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If I have an integer programming problem with binary decision variables in a quadratic objective function with quadratic constraints, I can solve it using branch and bound in a few different solvers. But what if my objective function is a polynomial of degree 3:

$$U(x,y,z) = ax + by + cz + dxy + eyz+ fxz + gxyz $$

where $a,...,g$ are constants and $x,y,z$ are binary choice variables. Does that extra $gxyz$ term render simplex or IP algorithms that solve the sub-problem of the branch and bound ineffective? If so, is there any intuition for why that is?

Also, what if my my objective function is quadratic but I have a constraint that includes a polynomial of degree 3 such as $xyz=0$? Am I out of luck?

Is there some work-around for solving either of these problems? (Yes, I know there are only 8 possible outcomes, so brute force would be fine here, but I'm looking for answers for larger problems.)

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  • $\begingroup$ Are $a,\dots, g$ positive? This matters. $\endgroup$ – Michael Grant Nov 5 '15 at 22:10
  • $\begingroup$ @MichaelGrant Yes -- let's suppose they are. Though I'd also be curious to know why it's different if they're not. $\endgroup$ – Shane Nov 5 '15 at 22:12
  • $\begingroup$ OK, stay tuned. $\endgroup$ – Michael Grant Nov 5 '15 at 22:12
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You don't even need quadratic support if all of your variables are binary and the coefficients $a,\dots, g$ are positive. Linear inequalities are sufficient.

Consider the binary product $xy$. This quantity is 1 if and only if $x=y=1$. Create a new binary variable $t_1$, and consider the inequality $x+y\leq t_1+1$. If $x=y=1$, it must be the case that $t_1=1$ as well.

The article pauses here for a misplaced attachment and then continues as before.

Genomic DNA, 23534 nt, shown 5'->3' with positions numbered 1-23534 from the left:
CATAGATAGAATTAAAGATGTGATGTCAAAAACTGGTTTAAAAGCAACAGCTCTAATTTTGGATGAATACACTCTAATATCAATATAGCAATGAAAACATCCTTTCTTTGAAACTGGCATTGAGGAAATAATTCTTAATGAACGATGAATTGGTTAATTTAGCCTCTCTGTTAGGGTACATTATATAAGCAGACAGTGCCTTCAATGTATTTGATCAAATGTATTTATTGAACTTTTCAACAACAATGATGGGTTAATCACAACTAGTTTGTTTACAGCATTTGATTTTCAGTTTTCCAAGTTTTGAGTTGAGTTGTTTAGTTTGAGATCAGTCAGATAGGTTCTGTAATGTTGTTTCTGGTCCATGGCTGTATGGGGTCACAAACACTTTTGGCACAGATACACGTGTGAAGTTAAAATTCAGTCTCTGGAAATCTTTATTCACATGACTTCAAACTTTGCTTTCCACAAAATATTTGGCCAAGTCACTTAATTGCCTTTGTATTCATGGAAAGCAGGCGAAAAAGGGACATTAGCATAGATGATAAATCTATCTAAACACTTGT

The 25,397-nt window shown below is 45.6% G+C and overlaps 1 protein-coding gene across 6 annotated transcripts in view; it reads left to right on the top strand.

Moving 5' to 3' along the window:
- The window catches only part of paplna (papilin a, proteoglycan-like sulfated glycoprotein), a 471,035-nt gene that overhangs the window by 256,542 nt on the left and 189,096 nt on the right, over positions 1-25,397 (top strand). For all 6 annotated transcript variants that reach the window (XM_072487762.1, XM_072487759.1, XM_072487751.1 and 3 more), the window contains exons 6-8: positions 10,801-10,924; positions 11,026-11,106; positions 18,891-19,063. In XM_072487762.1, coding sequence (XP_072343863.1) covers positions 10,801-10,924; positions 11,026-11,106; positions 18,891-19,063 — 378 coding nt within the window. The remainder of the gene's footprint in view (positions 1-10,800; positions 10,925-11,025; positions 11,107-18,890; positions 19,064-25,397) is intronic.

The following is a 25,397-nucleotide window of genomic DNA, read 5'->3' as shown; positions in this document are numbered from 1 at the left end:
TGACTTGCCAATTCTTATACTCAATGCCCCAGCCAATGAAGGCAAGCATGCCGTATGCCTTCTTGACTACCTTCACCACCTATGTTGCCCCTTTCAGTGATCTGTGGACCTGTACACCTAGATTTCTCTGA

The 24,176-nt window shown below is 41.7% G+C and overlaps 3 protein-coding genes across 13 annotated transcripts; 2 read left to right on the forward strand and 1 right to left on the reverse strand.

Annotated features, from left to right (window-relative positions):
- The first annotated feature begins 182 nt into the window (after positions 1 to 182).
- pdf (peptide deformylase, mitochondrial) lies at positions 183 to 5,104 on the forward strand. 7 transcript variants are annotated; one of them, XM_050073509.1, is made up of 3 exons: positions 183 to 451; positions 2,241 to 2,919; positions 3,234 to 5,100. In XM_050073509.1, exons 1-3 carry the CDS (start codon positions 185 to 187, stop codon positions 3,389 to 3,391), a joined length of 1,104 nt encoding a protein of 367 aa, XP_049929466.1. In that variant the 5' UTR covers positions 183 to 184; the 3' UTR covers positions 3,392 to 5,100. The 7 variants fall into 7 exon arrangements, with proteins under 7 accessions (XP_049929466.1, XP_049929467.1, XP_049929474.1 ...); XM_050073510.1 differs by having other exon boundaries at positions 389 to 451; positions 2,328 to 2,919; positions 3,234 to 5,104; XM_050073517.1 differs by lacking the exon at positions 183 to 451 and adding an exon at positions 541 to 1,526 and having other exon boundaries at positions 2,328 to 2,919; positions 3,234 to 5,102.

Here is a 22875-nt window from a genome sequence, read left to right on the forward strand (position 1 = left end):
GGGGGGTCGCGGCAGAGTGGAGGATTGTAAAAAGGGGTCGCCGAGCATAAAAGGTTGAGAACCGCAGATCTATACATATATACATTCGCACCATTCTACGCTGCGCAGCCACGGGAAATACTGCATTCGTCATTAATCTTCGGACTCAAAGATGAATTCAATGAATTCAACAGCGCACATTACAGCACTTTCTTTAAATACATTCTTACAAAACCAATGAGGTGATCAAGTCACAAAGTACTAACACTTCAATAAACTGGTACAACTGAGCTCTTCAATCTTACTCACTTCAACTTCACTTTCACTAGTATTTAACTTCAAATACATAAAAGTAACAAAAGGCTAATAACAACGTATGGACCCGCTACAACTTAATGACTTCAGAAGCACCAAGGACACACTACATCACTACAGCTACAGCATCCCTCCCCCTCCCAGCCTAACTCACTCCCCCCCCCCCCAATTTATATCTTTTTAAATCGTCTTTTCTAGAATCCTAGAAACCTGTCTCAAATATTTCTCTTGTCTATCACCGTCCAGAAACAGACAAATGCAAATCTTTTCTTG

If $d>0$ in your objective, then you can replace $dxy$ with $dt_1$, and the solver will seek the smallest value of $t_1$ that satisfies the constraint. Thus if $xy=0$, the solver will indeed select $t_1=0$.

Similarly, for the $gxyz$ term, define a binary variable $t_2$ and add the inequality $x+y+z\leq t_2+2$. The constraint ensures that $t_2=1$ if $xyz=1$, and $g>0$ ensures that $t_2=0$ if $xyz=0$.

If one or more of the coefficients is negative you have more work to do. For the $dxy$ case, you need to add the constraints $x\geq t_1$, $y\geq t_1$. That way, if $x=0$ or $y=0$, it must be the case that $t_1=0$ as well. Likewise, for $gxyz$ you need $x\geq t_2$, $y\geq t_2$, $z\geq t_2$ to ensure that $t_2=0$ if $x=0$ or $y=0$ or $z=0$.

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  • $\begingroup$ This is brilliant. I'm a little embarrassed it didn't occur to me. Thanks very much. Now I can go back to my problem and leave polynomials of higher order to people who are smarter than I. $\endgroup$ – Shane Nov 6 '15 at 0:25
  • $\begingroup$ You say I don't need quadratic support if the coefficients are positive, but it seems from your solution that it's fine also if the coefficients are negative -- it just costs me multiple constraints instead of one. So I don't need coefficients to be positive, per se -- it's just that negative coefficients require more constraints. Do I understand correctly, or is there an additional cost to negative coefficients that I'm missing? $\endgroup$ – Shane Nov 6 '15 at 20:49
  • $\begingroup$ I think that's right. When I wrote the part about positive coefficients I hadn't worked out the negative case yet. $\endgroup$ – Michael Grant Nov 6 '15 at 20:51

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